Monday, March 31, 2008
Feel free to discuss general points of Cat's Eye in the comments section of this post, post questions you're interested in getting opinions on, or just talk amongst yourselves.
Wednesday, March 26, 2008
5. Early in the novel, Elaine is warned by her first new friend, Carol, not to go down into the ravine: "There might be men there." Discuss the significance of this warning, taking into account the later incident between the girls at the ravine. What does this say about our ability to apprehend danger? If you're read other Atwood novels, in what way does she explore the nature of evil and its relationship to gender?
6. Why do you think Elaine became an artist? What is the significance that she did so? Do artists use life experiences in ways nonartists do not?
Thursday, March 20, 2008
2. In the opening line of the novel, the narrator, artist Elaine Risley, who returns to the city of her birth for a retrospective of her painting, observes: "Time is not a line but a dimension, like the dimensions of space . . . if you knew enough and could move faster than light you could travel backward in time and exist in two places at once." How do you interpret this statement?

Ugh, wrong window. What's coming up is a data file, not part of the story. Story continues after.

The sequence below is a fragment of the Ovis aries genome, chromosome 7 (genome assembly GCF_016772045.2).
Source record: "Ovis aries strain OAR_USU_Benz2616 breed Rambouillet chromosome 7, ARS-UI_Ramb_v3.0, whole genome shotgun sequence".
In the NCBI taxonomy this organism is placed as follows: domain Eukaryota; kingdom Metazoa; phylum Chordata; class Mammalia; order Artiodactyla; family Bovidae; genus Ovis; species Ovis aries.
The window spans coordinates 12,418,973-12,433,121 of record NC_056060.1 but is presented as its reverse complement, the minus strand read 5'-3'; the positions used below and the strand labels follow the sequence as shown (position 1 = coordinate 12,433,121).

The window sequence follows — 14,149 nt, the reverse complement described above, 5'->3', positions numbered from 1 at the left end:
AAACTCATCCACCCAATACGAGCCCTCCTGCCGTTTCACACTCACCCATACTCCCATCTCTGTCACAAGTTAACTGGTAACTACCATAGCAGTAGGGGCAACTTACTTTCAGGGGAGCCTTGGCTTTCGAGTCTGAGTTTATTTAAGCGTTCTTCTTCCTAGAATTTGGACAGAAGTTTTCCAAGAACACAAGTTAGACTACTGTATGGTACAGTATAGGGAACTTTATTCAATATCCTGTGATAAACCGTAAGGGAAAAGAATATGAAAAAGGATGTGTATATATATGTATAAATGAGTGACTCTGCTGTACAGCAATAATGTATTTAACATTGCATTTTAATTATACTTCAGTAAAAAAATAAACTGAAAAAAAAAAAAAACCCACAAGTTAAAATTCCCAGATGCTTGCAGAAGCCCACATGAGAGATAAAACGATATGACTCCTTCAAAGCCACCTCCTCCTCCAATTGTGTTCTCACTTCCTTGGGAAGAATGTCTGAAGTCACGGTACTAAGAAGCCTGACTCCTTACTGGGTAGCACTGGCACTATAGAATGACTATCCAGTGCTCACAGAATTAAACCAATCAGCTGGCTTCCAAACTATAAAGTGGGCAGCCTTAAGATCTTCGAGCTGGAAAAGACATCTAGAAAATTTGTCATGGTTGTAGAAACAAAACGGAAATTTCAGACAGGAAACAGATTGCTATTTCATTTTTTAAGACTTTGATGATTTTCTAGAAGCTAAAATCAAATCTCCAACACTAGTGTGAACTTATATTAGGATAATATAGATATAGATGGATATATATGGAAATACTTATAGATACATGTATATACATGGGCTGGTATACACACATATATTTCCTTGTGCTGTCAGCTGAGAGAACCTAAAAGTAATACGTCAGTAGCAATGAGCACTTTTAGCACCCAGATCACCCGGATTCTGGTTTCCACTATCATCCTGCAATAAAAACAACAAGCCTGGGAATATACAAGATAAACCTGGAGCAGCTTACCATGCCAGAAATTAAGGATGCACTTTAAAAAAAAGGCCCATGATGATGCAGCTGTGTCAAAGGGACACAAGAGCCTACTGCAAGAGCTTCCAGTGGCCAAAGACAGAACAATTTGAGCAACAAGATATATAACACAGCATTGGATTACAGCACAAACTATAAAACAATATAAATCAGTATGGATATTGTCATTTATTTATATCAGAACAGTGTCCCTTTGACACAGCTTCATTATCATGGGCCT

3. Elaine is haunted by Cordelia, her "best friend" and the tormentor of her childhood. All predators must have a motive. What benefit did Cordelia receive out of tormenting Elaine? What weakness in Elaine made her particularly vulnerable to Cordelia? Why did she continue to play such importance in Elaine's adult life?
Tuesday, March 4, 2008
"Slavery is terrible for men, but it is far more terrible for women," Harriet Jacobs wrote in 1861. At that time she was an escaped slave living in the north, but the Fugitive Slave Law of 1850 meant that she could not longer consider being in the northern states a guarantee of freedom or safety. Her book is an eloquent recital of the suffering that is slavery. Families broken apart; promises of freedom made but never kept; whippings, beatings, and burnings; masters selling their own children - all are recounted with precise detail and a blazing indignation.
A 101-year-old retired laborer who enrolled in a literacy class near his Dallas, Tex., home at the age of 98, George Dawson now reads and writes on a third-grade level. From Dawson's eloquent words, co-writer Glaubman, a Seattle elementary school teacher, has fashioned two engrossing stories. First is the inspiring saga of how someone who was the grandson of a slave managed to navigate the brutally segregated small Texas town of Marshall, where Dawson was born, without losing his integrity or enjoyment of life.
That's right...two great books--one of my favorites and one of Heather's--going out to two lucky Year of Reading Dangerously Participants. And the winners are!Incidents: Lisa
Life is So Good: Kim L.
Ladies, if you would, please send your contact info to estellabooks(at)gmail(dot)com.
If you've already read the book you were chosen for just let me know and I'd be happy to substitute another book, Blood Done Sign My Name, by Timothy Tyson.